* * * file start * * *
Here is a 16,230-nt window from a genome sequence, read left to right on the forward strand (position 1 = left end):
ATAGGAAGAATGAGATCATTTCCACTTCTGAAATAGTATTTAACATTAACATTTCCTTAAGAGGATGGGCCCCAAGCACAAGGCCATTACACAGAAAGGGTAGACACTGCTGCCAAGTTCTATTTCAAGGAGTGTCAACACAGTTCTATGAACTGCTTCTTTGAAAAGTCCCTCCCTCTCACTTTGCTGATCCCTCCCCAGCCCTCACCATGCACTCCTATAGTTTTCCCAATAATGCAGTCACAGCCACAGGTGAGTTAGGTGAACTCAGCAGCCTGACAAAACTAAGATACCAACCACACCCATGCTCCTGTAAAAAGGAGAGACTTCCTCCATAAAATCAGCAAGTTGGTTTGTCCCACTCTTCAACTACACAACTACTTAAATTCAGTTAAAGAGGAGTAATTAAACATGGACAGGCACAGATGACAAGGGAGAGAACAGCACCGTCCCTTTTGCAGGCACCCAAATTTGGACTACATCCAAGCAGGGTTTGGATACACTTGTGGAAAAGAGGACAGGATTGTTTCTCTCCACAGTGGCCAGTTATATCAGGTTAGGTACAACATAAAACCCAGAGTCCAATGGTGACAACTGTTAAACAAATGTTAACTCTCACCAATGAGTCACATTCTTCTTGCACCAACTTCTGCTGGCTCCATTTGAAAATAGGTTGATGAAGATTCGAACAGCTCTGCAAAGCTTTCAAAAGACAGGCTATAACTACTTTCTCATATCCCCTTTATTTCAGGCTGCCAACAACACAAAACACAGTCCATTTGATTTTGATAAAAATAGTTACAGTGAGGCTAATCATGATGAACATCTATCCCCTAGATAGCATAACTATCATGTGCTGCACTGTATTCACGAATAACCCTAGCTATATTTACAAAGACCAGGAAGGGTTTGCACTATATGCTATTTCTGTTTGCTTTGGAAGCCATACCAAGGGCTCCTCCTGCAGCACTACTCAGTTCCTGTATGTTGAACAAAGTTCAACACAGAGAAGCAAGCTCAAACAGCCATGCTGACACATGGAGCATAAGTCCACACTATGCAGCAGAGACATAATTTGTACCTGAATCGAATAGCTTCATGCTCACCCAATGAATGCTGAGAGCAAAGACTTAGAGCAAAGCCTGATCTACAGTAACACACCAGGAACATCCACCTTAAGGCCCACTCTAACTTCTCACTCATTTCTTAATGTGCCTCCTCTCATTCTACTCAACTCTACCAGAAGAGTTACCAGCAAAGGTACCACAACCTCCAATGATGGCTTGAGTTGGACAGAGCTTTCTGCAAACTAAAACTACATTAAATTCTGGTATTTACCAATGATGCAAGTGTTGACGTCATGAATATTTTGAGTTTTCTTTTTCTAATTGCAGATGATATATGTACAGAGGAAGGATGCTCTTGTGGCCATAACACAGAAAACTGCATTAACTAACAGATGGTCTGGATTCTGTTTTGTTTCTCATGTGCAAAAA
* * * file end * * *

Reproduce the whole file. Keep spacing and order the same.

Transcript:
Here is a 16,230-nt window from a genome sequence, read left to right on the forward strand (position 1 = left end):
ATAGGAAGAATGAGATCATTTCCACTTCTGAAATAGTATTTAACATTAACATTTCCTTAAGAGGATGGGCCCCAAGCACAAGGCCATTACACAGAAAGGGTAGACACTGCTGCCAAGTTCTATTTCAAGGAGTGTCAACACAGTTCTATGAACTGCTTCTTTGAAAAGTCCCTCCCTCTCACTTTGCTGATCCCTCCCCAGCCCTCACCATGCACTCCTATAGTTTTCCCAATAATGCAGTCACAGCCACAGGTGAGTTAGGTGAACTCAGCAGCCTGACAAAACTAAGATACCAACCACACCCATGCTCCTGTAAAAAGGAGAGACTTCCTCCATAAAATCAGCAAGTTGGTTTGTCCCACTCTTCAACTACACAACTACTTAAATTCAGTTAAAGAGGAGTAATTAAACATGGACAGGCACAGATGACAAGGGAGAGAACAGCACCGTCCCTTTTGCAGGCACCCAAATTTGGACTACATCCAAGCAGGGTTTGGATACACTTGTGGAAAAGAGGACAGGATTGTTTCTCTCCACAGTGGCCAGTTATATCAGGTTAGGTACAACATAAAACCCAGAGTCCAATGGTGACAACTGTTAAACAAATGTTAACTCTCACCAATGAGTCACATTCTTCTTGCACCAACTTCTGCTGGCTCCATTTGAAAATAGGTTGATGAAGATTCGAACAGCTCTGCAAAGCTTTCAAAAGACAGGCTATAACTACTTTCTCATATCCCCTTTATTTCAGGCTGCCAACAACACAAAACACAGTCCATTTGATTTTGATAAAAATAGTTACAGTGAGGCTAATCATGATGAACATCTATCCCCTAGATAGCATAACTATCATGTGCTGCACTGTATTCACGAATAACCCTAGCTATATTTACAAAGACCAGGAAGGGTTTGCACTATATGCTATTTCTGTTTGCTTTGGAAGCCATACCAAGGGCTCCTCCTGCAGCACTACTCAGTTCCTGTATGTTGAACAAAGTTCAACACAGAGAAGCAAGCTCAAACAGCCATGCTGACACATGGAGCATAAGTCCACACTATGCAGCAGAGACATAATTTGTACCTGAATCGAATAGCTTCATGCTCACCCAATGAATGCTGAGAGCAAAGACTTAGAGCAAAGCCTGATCTACAGTAACACACCAGGAACATCCACCTTAAGGCCCACTCTAACTTCTCACTCATTTCTTAATGTGCCTCCTCTCATTCTACTCAACTCTACCAGAAGAGTTACCAGCAAAGGTACCACAACCTCCAATGATGGCTTGAGTTGGACAGAGCTTTCTGCAAACTAAAACTACATTAAATTCTGGTATTTACCAATGATGCAAGTGTTGACGTCATGAATATTTTGAGTTTTCTTTTTCTAATTGCAGATGATATATGTACAGAGGAAGGATGCTCTTGTGGCCATAACACAGAAAACTGCATTAACTAACAGATGGTCTGGATTCTGTTTTGTTTCTCATGTGCAAAAA